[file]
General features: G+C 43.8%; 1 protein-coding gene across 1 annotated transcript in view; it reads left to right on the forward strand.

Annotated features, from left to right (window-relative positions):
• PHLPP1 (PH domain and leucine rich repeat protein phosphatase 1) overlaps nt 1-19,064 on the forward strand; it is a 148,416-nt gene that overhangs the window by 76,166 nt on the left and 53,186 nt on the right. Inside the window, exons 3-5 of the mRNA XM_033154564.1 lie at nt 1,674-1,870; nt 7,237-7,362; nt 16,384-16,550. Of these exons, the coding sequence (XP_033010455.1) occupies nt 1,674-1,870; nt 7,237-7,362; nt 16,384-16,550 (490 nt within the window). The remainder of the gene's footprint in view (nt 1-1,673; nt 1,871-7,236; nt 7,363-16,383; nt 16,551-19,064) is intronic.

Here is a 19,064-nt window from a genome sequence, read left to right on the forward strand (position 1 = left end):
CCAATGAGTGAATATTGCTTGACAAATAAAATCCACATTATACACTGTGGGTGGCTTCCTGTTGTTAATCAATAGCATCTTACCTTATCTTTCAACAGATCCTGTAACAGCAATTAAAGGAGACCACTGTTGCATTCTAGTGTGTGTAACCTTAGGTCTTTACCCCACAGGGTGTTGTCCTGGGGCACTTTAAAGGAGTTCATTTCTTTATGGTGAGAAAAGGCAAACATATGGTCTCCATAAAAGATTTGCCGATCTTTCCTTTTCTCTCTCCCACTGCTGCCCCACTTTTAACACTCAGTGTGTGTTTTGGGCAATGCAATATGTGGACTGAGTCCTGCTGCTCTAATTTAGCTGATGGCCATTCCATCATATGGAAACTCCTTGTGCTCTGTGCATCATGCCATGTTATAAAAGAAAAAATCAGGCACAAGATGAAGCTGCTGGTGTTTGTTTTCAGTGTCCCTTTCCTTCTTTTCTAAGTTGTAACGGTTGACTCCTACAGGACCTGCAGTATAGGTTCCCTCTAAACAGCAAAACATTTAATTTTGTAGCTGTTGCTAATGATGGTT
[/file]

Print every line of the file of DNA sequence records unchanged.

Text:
General features: G+C 43.8%; 1 protein-coding gene across 1 annotated transcript in view; it reads left to right on the forward strand.

Annotated features, from left to right (window-relative positions):
• PHLPP1 (PH domain and leucine rich repeat protein phosphatase 1) overlaps nt 1-19,064 on the forward strand; it is a 148,416-nt gene that overhangs the window by 76,166 nt on the left and 53,186 nt on the right. Inside the window, exons 3-5 of the mRNA XM_033154564.1 lie at nt 1,674-1,870; nt 7,237-7,362; nt 16,384-16,550. Of these exons, the coding sequence (XP_033010455.1) occupies nt 1,674-1,870; nt 7,237-7,362; nt 16,384-16,550 (490 nt within the window). The remainder of the gene's footprint in view (nt 1-1,673; nt 1,871-7,236; nt 7,363-16,383; nt 16,551-19,064) is intronic.

Here is a 19,064-nt window from a genome sequence, read left to right on the forward strand (position 1 = left end):
CCAATGAGTGAATATTGCTTGACAAATAAAATCCACATTATACACTGTGGGTGGCTTCCTGTTGTTAATCAATAGCATCTTACCTTATCTTTCAACAGATCCTGTAACAGCAATTAAAGGAGACCACTGTTGCATTCTAGTGTGTGTAACCTTAGGTCTTTACCCCACAGGGTGTTGTCCTGGGGCACTTTAAAGGAGTTCATTTCTTTATGGTGAGAAAAGGCAAACATATGGTCTCCATAAAAGATTTGCCGATCTTTCCTTTTCTCTCTCCCACTGCTGCCCCACTTTTAACACTCAGTGTGTGTTTTGGGCAATGCAATATGTGGACTGAGTCCTGCTGCTCTAATTTAGCTGATGGCCATTCCATCATATGGAAACTCCTTGTGCTCTGTGCATCATGCCATGTTATAAAAGAAAAAATCAGGCACAAGATGAAGCTGCTGGTGTTTGTTTTCAGTGTCCCTTTCCTTCTTTTCTAAGTTGTAACGGTTGACTCCTACAGGACCTGCAGTATAGGTTCCCTCTAAACAGCAAAACATTTAATTTTGTAGCTGTTGCTAATGATGGTT